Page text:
Tapping is one of the coolest, most impressive-sounding techniques in guitar playing. Not surprisingly, it’s also one of the most difficult and least understood.

Tapping, unlike other styles, uses the fingertip (or fingertips) of the "picking" hand to set a fretted string into vibration. This is different from the standard technique of fretting a string with the left hand and picking with the right (or the reverse if you’re a southpaw or a Jimi Hendrix imitator). Tapping, in effect, is a hammer-on/pull-off executed with the right hand tapping the high note in a passage, then releasing the string, allowing the note held by the left hand on the neck to ring out.

Who invented tapping? The history is unclear, but we do know the original shred master himself, Niccolo Paganini, used a similar technique by striking specific notes on the neck of his violin with his bow. One hundred and fifty years later, Steve Vai employed the tapping technique as we know it to play his famous interpretation of a Paganini lick on guitar.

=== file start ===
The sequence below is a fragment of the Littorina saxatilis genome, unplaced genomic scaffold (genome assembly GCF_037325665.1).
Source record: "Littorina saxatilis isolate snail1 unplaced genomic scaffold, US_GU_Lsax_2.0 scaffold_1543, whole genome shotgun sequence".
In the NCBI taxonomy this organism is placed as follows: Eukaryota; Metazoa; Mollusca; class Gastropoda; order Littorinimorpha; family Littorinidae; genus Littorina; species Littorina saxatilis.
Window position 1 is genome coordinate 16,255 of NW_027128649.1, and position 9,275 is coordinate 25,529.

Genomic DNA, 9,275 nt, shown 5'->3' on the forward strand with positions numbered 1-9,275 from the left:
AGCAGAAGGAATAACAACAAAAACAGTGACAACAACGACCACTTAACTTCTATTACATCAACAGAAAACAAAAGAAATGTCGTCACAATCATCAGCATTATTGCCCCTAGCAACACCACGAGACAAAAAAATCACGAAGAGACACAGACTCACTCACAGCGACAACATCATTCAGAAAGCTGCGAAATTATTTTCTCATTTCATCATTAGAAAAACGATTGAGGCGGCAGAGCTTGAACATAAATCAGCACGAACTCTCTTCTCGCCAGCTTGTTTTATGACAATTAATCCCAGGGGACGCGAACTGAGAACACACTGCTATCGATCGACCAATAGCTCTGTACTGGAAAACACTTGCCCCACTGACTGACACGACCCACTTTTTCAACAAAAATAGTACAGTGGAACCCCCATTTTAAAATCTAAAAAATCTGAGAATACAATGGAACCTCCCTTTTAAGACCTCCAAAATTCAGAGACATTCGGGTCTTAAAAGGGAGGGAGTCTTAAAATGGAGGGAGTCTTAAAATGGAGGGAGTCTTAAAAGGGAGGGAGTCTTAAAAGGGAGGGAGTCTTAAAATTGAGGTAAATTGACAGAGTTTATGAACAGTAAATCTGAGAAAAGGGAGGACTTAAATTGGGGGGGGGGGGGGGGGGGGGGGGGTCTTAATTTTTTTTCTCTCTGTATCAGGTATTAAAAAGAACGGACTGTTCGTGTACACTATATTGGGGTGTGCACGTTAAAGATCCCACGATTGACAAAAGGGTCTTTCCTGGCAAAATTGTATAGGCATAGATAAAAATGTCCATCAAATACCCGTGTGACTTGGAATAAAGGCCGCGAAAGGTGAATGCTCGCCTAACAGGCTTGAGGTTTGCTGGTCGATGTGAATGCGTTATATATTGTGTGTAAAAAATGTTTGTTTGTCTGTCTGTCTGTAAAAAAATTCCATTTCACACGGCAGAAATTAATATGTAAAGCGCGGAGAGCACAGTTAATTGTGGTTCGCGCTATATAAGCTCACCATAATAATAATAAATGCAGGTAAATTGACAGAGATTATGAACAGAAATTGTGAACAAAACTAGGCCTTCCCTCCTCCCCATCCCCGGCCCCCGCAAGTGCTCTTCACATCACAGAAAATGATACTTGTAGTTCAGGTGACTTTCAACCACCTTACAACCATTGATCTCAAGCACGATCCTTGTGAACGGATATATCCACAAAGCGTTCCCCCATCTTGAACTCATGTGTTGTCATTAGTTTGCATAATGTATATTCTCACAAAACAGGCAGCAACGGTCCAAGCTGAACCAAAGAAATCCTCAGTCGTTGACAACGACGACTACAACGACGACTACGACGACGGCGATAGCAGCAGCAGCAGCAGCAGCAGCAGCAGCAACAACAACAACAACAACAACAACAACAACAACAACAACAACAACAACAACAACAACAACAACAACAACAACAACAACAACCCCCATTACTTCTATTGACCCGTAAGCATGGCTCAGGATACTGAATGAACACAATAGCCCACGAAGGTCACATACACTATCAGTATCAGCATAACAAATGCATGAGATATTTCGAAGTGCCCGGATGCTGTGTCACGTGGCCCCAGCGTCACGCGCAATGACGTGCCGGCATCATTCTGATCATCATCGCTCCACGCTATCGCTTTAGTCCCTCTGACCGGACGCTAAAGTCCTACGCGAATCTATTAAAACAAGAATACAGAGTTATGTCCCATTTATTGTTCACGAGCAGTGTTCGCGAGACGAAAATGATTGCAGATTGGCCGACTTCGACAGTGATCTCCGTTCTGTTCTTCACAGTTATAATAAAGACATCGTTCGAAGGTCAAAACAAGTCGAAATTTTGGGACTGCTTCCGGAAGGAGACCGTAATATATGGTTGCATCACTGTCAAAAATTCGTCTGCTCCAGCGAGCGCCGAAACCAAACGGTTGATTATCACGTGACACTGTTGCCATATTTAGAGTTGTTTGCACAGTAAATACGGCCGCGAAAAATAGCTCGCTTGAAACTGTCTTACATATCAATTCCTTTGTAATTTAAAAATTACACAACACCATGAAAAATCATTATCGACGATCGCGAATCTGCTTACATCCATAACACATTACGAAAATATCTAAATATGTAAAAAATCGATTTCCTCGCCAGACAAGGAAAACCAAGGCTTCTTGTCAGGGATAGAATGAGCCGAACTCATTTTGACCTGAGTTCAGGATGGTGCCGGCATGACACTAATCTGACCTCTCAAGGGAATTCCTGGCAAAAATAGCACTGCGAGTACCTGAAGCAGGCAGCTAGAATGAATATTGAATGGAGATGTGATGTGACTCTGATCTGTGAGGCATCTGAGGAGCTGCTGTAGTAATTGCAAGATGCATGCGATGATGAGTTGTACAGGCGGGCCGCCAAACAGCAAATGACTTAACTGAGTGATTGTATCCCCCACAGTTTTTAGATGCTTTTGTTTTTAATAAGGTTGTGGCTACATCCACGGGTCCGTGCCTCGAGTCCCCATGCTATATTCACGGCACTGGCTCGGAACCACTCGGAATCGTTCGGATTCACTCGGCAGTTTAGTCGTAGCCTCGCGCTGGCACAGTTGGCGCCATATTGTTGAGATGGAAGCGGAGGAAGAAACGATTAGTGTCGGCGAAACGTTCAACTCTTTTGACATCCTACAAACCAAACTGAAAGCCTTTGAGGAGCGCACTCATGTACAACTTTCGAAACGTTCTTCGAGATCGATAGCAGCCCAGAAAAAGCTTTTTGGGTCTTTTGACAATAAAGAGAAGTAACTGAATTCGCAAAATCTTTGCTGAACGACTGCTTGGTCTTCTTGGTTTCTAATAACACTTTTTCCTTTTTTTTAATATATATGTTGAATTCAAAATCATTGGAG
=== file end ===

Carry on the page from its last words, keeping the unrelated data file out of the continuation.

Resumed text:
And while Steve, unlike Paganini, is not rumored to have sold his soul to the Devil to gain his virtuosity, he did play the Dark Lord’s guitarist in that famous guitar duel between him and Ralph Macchio in the 1986 film Crossroads.

According to Vai, the hardest part of his role was acting like he couldn’t play the Paganini lick he had transposed. Funny, I would’ve thought it was losing a rock-off to the Karate Kid. But I digress…

After Paganini, tapping resurfaced as a technique used by early 20th-century guitarists including jazz virtuoso Tal Farlow, but it wasn’t until the 1960s that it made its way into the rock pantheon. Here the credit goes to Harvey Mandel. That’s right,

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